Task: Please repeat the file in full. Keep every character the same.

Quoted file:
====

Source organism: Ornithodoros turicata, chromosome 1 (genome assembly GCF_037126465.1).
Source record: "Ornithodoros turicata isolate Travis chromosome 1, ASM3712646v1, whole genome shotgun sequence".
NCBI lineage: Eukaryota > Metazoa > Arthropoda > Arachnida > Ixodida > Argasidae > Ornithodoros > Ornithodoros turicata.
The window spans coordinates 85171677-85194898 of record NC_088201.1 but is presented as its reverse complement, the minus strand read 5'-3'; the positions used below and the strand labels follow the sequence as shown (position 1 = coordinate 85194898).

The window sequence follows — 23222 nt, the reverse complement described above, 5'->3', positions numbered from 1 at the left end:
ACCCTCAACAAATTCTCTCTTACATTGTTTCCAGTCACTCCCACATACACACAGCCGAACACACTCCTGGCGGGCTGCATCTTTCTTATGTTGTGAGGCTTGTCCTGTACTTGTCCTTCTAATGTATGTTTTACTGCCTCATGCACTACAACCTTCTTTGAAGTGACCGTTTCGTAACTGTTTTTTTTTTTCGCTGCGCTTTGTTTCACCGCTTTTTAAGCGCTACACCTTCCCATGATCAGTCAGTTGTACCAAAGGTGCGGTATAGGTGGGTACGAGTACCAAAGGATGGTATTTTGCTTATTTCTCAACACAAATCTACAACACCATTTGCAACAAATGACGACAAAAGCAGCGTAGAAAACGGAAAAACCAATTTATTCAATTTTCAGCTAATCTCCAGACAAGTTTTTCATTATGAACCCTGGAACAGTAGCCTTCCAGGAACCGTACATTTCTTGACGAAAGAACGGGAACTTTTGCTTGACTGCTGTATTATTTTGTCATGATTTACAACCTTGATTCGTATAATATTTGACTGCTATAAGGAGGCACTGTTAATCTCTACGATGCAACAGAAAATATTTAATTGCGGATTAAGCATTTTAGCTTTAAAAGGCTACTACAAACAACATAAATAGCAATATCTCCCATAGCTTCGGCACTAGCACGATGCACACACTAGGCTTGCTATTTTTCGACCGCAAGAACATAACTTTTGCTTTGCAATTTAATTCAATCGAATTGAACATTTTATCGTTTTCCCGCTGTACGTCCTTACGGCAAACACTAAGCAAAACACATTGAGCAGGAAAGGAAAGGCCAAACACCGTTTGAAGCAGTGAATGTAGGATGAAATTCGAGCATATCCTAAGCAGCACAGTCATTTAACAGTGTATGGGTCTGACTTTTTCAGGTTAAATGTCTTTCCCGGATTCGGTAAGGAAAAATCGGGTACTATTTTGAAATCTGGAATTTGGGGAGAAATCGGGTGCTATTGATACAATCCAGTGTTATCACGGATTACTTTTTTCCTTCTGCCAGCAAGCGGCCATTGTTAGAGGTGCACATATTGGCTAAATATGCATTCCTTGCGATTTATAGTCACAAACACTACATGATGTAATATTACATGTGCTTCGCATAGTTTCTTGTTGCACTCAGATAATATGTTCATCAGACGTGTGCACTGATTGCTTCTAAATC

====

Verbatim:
Source organism: Ornithodoros turicata, chromosome 1 (genome assembly GCF_037126465.1).
Source record: "Ornithodoros turicata isolate Travis chromosome 1, ASM3712646v1, whole genome shotgun sequence".
NCBI lineage: Eukaryota > Metazoa > Arthropoda > Arachnida > Ixodida > Argasidae > Ornithodoros > Ornithodoros turicata.
The window spans coordinates 85171677-85194898 of record NC_088201.1 but is presented as its reverse complement, the minus strand read 5'-3'; the positions used below and the strand labels follow the sequence as shown (position 1 = coordinate 85194898).

The window sequence follows — 23222 nt, the reverse complement described above, 5'->3', positions numbered from 1 at the left end:
ACCCTCAACAAATTCTCTCTTACATTGTTTCCAGTCACTCCCACATACACACAGCCGAACACACTCCTGGCGGGCTGCATCTTTCTTATGTTGTGAGGCTTGTCCTGTACTTGTCCTTCTAATGTATGTTTTACTGCCTCATGCACTACAACCTTCTTTGAAGTGACCGTTTCGTAACTGTTTTTTTTTTTCGCTGCGCTTTGTTTCACCGCTTTTTAAGCGCTACACCTTCCCATGATCAGTCAGTTGTACCAAAGGTGCGGTATAGGTGGGTACGAGTACCAAAGGATGGTATTTTGCTTATTTCTCAACACAAATCTACAACACCATTTGCAACAAATGACGACAAAAGCAGCGTAGAAAACGGAAAAACCAATTTATTCAATTTTCAGCTAATCTCCAGACAAGTTTTTCATTATGAACCCTGGAACAGTAGCCTTCCAGGAACCGTACATTTCTTGACGAAAGAACGGGAACTTTTGCTTGACTGCTGTATTATTTTGTCATGATTTACAACCTTGATTCGTATAATATTTGACTGCTATAAGGAGGCACTGTTAATCTCTACGATGCAACAGAAAATATTTAATTGCGGATTAAGCATTTTAGCTTTAAAAGGCTACTACAAACAACATAAATAGCAATATCTCCCATAGCTTCGGCACTAGCACGATGCACACACTAGGCTTGCTATTTTTCGACCGCAAGAACATAACTTTTGCTTTGCAATTTAATTCAATCGAATTGAACATTTTATCGTTTTCCCGCTGTACGTCCTTACGGCAAACACTAAGCAAAACACATTGAGCAGGAAAGGAAAGGCCAAACACCGTTTGAAGCAGTGAATGTAGGATGAAATTCGAGCATATCCTAAGCAGCACAGTCATTTAACAGTGTATGGGTCTGACTTTTTCAGGTTAAATGTCTTTCCCGGATTCGGTAAGGAAAAATCGGGTACTATTTTGAAATCTGGAATTTGGGGAGAAATCGGGTGCTATTGATACAATCCAGTGTTATCACGGATTACTTTTTTCCTTCTGCCAGCAAGCGGCCATTGTTAGAGGTGCACATATTGGCTAAATATGCATTCCTTGCGATTTATAGTCACAAACACTACATGATGTAATATTACATGTGCTTCGCATAGTTTCTTGTTGCACTCAGATAATATGTTCATCAGACGTGTGCACTGATTGCTTCTAAATC